April 8, 2010
Have you had a chance to read the April issue of Smithsonian yet? I recommend “Breeding the Perfect Bull,” a wonderfully written feature by Jeanne Marie Laskas about a family of cattle ranchers in Texas. Judging from readers’ response, she really captured the flavor of the modern cowboy’s lifestyle, as well as explaining the scientific and practical details of breeding cattle.
There was one sentence in it that puzzled me, though: “All cows eat grass.”
I paused when I read this. It unsettled me somehow, and not just because it was the mnemonic device we learned in high school band to interpret the bass clef.
I’ve heard a lot about grass-fed beef lately, and how it’s healthier and tastier than cattle fattened in a feedlot on corn and who knows what else. But if Laskas is right—and she is; though it may be only as calves, all cows eat some grass—does the term “grass-fed” really mean anything?
I called Carrie Oliver, founder of the Artisan Beef Institute, to see if she could shed some light on this and other terms consumers might run across when buying beef. Turns out, I know next to nothing about beef—which, given my recent tale of stumbling into vegetarianism, probably doesn’t surprise you! (For the record, I’m not vegetarian anymore. But I generally don’t eat meat unless I know where, and how, it was raised.)
She dispelled my first misconception even before we spoke, with the tagline on her Web site: Psst! It’s not about the marbling! So, I asked, what is it about? What should consumers be looking for on labels?
Oliver uses the term “artisan” to describe meat from suppliers who are focused on raising flavorful food, rather than trying to produce “as much, as cheaply and as uniformly as possible,” she says. It’s more of a mindset than a strict definition.
“From a big picture perspective, the meat industry is really focused on speed, yield and uniformity,” Oliver explains. Her institute focuses on different criteria: The beef must contain no artificial growth stimulants or antibiotics, be “gently handled,” and be a breed or cross-breed that makes sense for the region where it was raised (for example, Black Angus should be crossed with something more heat-tolerant to thrive on southern ranches, she says).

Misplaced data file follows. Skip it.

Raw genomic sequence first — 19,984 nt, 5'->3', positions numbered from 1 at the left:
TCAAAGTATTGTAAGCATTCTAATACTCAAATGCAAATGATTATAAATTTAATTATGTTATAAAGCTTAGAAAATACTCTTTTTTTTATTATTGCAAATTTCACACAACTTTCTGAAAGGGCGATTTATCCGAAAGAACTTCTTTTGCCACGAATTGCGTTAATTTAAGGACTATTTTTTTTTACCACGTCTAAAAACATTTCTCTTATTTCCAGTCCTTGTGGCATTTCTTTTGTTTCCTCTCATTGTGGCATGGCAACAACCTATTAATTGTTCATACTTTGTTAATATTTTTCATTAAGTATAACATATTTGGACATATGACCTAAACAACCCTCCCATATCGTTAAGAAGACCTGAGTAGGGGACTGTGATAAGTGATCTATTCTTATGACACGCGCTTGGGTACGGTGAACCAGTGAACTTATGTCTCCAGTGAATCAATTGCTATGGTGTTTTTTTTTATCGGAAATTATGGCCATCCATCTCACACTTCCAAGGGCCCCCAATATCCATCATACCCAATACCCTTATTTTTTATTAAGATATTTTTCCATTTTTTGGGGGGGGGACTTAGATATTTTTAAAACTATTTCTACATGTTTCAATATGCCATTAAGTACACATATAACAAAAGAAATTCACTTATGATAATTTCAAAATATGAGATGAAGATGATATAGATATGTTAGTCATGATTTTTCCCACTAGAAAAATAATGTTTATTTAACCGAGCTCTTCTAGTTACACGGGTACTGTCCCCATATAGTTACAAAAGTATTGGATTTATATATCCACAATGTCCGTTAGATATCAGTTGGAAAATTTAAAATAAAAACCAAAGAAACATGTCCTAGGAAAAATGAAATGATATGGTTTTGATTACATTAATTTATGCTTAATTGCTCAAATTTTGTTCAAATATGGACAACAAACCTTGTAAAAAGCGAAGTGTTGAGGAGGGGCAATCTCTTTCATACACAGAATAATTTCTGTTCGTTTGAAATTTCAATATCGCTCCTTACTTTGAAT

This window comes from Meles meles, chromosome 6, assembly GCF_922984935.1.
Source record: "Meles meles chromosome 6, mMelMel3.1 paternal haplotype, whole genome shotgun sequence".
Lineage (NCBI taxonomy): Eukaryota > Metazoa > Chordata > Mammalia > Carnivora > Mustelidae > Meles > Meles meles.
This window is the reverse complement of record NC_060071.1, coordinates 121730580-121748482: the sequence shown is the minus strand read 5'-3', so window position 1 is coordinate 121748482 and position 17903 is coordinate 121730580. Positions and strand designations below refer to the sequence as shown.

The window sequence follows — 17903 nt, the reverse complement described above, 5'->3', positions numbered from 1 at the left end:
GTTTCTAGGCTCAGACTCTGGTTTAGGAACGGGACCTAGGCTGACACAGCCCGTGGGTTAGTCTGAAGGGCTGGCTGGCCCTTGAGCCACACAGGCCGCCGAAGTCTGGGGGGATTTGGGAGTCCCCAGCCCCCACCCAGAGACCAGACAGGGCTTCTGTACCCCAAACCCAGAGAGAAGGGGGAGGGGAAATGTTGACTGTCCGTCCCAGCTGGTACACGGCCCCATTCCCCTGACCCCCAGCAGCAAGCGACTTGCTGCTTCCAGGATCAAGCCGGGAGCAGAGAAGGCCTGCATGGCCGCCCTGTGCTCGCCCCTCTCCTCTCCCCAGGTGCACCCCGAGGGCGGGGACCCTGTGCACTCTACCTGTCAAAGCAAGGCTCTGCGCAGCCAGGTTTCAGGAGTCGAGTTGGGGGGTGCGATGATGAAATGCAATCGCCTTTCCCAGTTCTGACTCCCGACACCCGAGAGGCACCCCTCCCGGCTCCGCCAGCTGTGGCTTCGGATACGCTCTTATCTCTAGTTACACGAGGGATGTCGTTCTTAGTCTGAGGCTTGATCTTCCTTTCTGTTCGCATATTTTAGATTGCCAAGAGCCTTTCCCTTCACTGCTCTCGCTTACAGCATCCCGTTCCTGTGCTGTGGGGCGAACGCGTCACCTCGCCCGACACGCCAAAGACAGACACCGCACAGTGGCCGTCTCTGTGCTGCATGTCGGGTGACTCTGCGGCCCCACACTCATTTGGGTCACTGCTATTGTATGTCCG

Oliver compares fine beef to to fine wine, because “unique flavors and characteristics emerge from influences of the breed, growing region, diet, husbandry and aging techniques.”
That’s right, aging techniques—another thing I didn’t know about beef (I assumed the fresher, the better). Oliver explained that aging produces a more intense flavor and tender texture, depending on the process used. (This article by Brooklyn-based butcher Tom Mylan explains the difference between dry vs. wet aging.) But much of what you see in the supermarket isn’t aged at all, and she thinks that’s a shame.
Oliver agreed that the term “grass-fed” can be confusing, although the USDA has defined it, and recently issued rules for organic beef to ensure it comes from cows who are at least 30-percent grass-fed. Perhaps the more important question is not whether the cow eats grass but what else it has eaten, says Oliver, particularly because grain feed often includes preventive antibiotics, growth hormones or other additives. She asks a series of questions before buying beef: Is it grass-fed? Has it ever eaten grain? No? So, is it grass-0nly?
The smartest thing consumers can do to ensure they’re getting the best beef is to find a good butcher, Oliver says. Unfortunately, that’s easier said than done—traditional butchers are an increasingly rare breed in many parts of the industrialized world.
“But if we all start asking these questions even at the supermarket, it will start to have an effect,” she adds. “The more we ask, the more they’ll have to know. Start by asking what farm the meat comes from. If you get a blank stare, walk away.”
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